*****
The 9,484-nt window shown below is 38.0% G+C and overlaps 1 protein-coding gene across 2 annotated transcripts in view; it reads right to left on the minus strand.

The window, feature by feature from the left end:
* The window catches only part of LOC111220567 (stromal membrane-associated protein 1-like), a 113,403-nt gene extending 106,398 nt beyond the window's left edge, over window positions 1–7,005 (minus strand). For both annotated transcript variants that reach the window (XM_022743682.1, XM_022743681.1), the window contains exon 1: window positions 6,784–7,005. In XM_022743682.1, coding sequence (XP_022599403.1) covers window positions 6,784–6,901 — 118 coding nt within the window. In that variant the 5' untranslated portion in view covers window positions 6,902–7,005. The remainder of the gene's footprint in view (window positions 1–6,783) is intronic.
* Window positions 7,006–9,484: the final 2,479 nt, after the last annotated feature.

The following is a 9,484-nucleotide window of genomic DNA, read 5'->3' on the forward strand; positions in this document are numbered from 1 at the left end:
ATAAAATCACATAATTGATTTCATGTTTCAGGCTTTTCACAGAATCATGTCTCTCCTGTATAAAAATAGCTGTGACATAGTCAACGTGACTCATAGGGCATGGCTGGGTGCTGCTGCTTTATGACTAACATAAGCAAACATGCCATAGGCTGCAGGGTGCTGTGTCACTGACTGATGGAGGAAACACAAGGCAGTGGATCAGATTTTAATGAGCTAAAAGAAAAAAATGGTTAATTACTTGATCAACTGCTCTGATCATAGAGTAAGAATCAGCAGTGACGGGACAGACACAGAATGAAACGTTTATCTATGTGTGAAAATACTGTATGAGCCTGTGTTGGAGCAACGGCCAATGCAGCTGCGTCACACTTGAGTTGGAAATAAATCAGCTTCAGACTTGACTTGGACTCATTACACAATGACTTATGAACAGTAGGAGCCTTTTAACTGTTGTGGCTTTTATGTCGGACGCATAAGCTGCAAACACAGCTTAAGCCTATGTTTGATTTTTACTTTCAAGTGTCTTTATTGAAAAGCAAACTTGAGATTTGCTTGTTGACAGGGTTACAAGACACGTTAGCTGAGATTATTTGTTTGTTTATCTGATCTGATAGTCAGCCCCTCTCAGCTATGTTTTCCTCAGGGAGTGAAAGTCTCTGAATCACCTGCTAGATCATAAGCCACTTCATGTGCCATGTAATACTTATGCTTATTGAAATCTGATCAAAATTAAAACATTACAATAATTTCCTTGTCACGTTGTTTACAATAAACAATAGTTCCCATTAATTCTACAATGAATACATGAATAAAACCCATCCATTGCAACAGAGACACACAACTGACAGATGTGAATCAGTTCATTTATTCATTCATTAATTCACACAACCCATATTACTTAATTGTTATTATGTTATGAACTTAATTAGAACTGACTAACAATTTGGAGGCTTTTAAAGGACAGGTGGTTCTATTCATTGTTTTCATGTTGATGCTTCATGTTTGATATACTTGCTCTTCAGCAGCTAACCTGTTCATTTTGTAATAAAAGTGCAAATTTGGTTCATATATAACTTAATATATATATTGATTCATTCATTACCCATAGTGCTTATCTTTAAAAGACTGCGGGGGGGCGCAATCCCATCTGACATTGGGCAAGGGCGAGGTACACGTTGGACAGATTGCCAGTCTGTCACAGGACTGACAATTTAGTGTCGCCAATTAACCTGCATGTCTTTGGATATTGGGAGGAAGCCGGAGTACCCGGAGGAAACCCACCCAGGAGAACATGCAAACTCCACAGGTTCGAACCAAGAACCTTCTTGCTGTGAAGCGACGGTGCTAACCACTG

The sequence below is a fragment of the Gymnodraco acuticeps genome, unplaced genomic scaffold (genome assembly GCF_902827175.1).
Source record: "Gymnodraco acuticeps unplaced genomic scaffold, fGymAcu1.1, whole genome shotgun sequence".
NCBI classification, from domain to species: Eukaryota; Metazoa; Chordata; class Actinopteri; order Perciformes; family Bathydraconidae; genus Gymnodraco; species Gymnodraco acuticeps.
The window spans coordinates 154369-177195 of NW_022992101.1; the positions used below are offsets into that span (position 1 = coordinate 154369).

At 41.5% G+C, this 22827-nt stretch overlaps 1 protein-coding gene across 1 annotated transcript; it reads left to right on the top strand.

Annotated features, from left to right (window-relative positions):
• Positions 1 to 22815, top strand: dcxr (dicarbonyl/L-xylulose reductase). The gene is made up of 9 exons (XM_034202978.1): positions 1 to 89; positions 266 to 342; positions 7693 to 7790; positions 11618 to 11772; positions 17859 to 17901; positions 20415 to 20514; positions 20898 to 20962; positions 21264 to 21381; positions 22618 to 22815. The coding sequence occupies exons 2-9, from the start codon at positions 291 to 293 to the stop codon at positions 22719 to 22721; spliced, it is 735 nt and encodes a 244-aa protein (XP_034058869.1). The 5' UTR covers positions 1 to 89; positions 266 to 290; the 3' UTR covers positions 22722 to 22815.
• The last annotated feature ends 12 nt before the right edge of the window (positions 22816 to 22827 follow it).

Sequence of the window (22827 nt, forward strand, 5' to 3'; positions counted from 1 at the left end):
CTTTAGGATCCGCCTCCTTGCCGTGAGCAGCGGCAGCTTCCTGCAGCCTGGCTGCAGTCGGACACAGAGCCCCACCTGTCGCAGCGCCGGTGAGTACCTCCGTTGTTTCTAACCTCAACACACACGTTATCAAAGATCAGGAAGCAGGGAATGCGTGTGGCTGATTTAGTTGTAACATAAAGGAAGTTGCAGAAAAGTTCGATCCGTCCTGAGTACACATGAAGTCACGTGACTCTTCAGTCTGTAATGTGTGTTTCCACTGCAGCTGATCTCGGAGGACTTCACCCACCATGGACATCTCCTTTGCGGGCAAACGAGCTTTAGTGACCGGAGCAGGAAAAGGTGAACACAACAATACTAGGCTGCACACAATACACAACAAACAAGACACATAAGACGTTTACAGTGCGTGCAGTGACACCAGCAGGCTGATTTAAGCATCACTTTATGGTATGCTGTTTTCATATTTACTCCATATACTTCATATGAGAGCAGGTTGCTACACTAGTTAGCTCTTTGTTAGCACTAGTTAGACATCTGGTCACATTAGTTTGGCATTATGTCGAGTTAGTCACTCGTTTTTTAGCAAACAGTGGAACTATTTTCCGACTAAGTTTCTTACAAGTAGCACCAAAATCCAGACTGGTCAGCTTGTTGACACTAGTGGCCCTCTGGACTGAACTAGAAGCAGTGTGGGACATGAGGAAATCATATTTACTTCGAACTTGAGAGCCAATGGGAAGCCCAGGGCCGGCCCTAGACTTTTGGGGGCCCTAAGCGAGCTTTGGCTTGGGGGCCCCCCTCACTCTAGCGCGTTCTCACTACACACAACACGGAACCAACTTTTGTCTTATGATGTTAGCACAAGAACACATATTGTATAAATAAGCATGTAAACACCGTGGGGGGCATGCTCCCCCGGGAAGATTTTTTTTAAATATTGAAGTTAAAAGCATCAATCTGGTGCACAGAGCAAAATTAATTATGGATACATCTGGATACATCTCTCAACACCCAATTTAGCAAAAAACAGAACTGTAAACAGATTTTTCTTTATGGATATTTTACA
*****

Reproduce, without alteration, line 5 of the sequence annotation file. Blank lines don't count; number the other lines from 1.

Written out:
The following is a 9,484-nucleotide window of genomic DNA, read 5'->3' on the forward strand; positions in this document are numbered from 1 at the left end: